The presidium of the High Arbitration Court today overruled a December 29 decision by the Federal Arbitration Court of the Moscow District that overturned the Moscow Arbitration Court’s decision of last November that ordered the liquidation of the Moscow Independent Broadcasting Corporation (MNVK). MNVK is the parent company of TV-6, Russia’s last remaining major independent television network. Today’s decision, which would appear to make the channel’s liquidation inevitable, was the latest in a series of court decisions sparked by a lawsuit brought last September by one of MNVK’s shareholders, Lukoil-Garant, the pension fund of Lukoil, Russia’s largest oil company. Lukoil-Garant owns 15 percent of the MNVK. Boris Berezovsky, the self-exiled opposition tycoon, owns 75 percent. In its suit, Lukoil-Garant alleged that TV-6 had been mismanaged and was essentially bankrupt. It sought the channel’s liquidation on the basis of a provision of the law “On joint stock companies”, which allows the liquidation of loss-making enterprises. While that provision expired on January 1 of this year, Eduard Renov, a deputy chairman of Moscow’s High Arbitration Court, filed a protest on January 4 challenging the Federal Arbitration Court’s decision to overturn the order liquidating MNVK, arguing that the case should be revisited and a new verdict rendered on the basis of the now-defunct legal provision (NTV.ru, January 11; see the Monitor, January 7).
While today’s decision appears to have sealed TV-6’s fate, the channel’s general director, Yevgeny Kiselev, said in an interview published today that the channel would “continue to work calmly and fight” for its survival, no matter how today’s court hearing turned out. Noting that the liquidation procedure takes six months, Kiselev said that the channel still had “both political and judicial resources, up to and including the Constitutional Court” (Kommersant, January 11). Sources at TV-6 were quoted today as saying that pursuant to today’s court decision, the channel’s shareholders would meet on January 14 to form a liquidation commission. The sources added, however, that though the liquidation process would move forward, this would not stop the channel from both appealing to the Constitutional Court and launching a new case in the Moscow Arbitration Court based on “newly uncovered circumstances” (Polit.ru, January 11).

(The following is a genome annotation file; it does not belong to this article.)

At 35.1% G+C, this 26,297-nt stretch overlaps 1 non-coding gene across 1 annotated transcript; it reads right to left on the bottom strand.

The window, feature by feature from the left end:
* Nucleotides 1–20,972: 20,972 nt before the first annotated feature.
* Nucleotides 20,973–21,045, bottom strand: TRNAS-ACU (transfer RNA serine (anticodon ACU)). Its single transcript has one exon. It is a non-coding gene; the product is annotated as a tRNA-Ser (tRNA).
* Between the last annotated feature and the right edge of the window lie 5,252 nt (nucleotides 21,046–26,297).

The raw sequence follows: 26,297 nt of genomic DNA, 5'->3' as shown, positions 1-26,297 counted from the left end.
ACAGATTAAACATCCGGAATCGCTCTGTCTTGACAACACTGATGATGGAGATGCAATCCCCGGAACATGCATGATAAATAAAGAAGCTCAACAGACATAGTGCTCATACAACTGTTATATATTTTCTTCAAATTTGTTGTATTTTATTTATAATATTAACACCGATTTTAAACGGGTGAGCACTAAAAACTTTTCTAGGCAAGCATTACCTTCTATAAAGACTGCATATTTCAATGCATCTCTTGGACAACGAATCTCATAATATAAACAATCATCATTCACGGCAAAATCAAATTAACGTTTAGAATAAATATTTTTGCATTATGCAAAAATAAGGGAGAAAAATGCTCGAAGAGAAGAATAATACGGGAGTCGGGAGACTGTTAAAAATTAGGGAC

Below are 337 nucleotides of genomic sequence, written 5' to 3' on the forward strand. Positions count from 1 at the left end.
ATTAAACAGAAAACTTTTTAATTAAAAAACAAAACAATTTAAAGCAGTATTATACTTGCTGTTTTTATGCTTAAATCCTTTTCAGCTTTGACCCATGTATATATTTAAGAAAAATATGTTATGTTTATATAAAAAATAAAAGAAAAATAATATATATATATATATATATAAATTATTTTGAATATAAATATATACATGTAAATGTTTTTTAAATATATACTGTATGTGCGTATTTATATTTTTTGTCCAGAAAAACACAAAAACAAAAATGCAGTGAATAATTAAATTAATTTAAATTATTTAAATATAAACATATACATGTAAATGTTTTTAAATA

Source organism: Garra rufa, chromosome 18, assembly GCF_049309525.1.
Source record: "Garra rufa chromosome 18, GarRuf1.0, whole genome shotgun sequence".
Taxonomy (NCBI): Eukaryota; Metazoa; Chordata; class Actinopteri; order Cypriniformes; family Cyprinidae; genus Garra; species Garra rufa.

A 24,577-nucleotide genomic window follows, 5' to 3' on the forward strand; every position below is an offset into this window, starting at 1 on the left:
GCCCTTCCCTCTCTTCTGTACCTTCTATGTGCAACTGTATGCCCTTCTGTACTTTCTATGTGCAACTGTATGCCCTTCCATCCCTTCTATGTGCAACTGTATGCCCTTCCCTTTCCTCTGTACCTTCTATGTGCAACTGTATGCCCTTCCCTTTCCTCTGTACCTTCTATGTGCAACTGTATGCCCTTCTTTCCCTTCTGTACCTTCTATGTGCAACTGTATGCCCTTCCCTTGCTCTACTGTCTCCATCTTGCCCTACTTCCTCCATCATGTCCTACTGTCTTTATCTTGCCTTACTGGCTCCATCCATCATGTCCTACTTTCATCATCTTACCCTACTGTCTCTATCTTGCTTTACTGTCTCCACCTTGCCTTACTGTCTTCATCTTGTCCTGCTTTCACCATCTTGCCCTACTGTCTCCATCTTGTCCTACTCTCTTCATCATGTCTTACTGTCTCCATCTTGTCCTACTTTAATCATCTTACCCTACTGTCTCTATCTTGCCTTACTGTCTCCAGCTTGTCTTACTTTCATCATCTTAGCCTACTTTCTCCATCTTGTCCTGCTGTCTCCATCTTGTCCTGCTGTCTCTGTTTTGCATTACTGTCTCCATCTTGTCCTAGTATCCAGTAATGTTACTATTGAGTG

Meanwhile, U.S. State Department spokesman Richard Boucher said yesterday that the legal proceedings against TV-6, which he called Russia’s only independent national television channel, raised doubts over the independence of media in Russia, over whether laws governing business were being applied impartially and transparently and over whether Russia’s judicial system was free from political pressure (Kommersant, Izvestia.ru, January 11).
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